The past 14 December 2015, the International Criminal Court (ICC) has finalized its move into its new, permanent premises, located at Oude Waalsdorperweg 10, 2597 AK, The Hague, the Netherlands. The ICC required a functional purpose-built premises to effectively fulfil its mandate in the fight against impunity for perpetrators of genocide, crimes against humanity, war crimes and the crime of aggression.
"As a permanent institution, the ICC now has a permanent home. It offers essential features for the court to work more efficiently, provide protection for witnesses and victims, and ensure fair and transparent proceedings. As such, the new, purpose-built premises will greatly assist us in our mandate of providing justice to victims and helping to establish accountability for – and thus helping to prevent – the most serious international crimes", said ICC President Judge Silvia Férnandez.
The design of the building reflects the transparency of the institution and its innovativeness. It combines striking architecture with stringent security measures, while showcasing best practices in sustainability and respect for nature, within the natural dune landscape between The Hague and the North Sea. As part of The Hague's International Zone, it is near Peace Palace, Europol, ICTY, OPCW and other international organisations. The host state, the Netherlands, made the site available free of charge.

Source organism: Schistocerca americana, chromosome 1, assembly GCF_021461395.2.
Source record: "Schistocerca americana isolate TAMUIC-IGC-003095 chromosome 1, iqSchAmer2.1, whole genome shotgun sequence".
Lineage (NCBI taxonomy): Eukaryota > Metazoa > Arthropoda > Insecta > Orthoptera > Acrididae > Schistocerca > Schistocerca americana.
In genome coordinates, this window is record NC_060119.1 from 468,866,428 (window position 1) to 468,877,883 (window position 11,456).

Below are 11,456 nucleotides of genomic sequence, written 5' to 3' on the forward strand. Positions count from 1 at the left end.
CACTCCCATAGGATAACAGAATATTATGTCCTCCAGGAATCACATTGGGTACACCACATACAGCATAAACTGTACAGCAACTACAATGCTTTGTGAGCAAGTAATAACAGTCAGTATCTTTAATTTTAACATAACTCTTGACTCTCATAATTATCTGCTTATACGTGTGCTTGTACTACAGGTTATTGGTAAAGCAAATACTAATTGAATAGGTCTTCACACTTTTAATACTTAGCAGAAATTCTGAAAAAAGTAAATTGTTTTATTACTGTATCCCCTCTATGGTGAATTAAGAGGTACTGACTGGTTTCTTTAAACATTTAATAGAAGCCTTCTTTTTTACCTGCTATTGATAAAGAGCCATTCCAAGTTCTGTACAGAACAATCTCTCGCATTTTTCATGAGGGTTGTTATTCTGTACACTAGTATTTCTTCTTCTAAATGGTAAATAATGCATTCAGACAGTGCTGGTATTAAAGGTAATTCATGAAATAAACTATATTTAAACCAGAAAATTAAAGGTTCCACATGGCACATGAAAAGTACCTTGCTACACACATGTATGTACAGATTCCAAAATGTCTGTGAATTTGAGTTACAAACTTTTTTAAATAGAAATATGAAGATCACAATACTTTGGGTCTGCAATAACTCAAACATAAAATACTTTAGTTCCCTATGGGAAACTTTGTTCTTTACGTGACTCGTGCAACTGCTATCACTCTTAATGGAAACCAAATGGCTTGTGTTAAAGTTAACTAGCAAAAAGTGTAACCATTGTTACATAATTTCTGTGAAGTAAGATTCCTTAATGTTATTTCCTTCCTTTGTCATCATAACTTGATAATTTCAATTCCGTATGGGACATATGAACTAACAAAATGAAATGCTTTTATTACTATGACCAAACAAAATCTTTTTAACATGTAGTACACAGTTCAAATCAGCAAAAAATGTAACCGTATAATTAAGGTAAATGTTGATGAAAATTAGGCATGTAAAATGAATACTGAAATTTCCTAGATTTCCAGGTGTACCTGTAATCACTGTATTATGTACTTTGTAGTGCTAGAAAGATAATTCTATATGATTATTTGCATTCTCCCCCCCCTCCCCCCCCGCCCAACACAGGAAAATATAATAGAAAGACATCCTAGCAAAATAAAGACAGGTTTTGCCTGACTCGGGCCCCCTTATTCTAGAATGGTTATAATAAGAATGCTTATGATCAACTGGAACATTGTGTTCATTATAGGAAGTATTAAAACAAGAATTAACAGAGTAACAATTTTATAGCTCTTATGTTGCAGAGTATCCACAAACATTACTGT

The building complex consists of six towers that are connected on the ground and first floors and offer over 1,200 workplaces. The largest tower, the Court Tower, accommodates three courtrooms and the media centre. The public area on the ground floor will welcome visitors to the public galleries of the Courtrooms as well as a visitor centre and café.
Since its opening on 1 July 2002, the ICC was temporarily located in two buildings on the other side of The Hague. In December 2007, the Assembly of States Parties decided that the ICC should be provided with newly built permanent premises. In 2010, following an international competition, the Danish firm schmidt hammer lassen was selected to design the new premises and in October 2012 Courtys, a consortium of the VolkerWessels subsidiaries Visser & Smit Bouw and Boele & van Eesteren, was chosen for the realisation. Construction work started on 16 April 2013.
The project has been funded by States Parties, and its total cost, including the move, is around 204 million euros.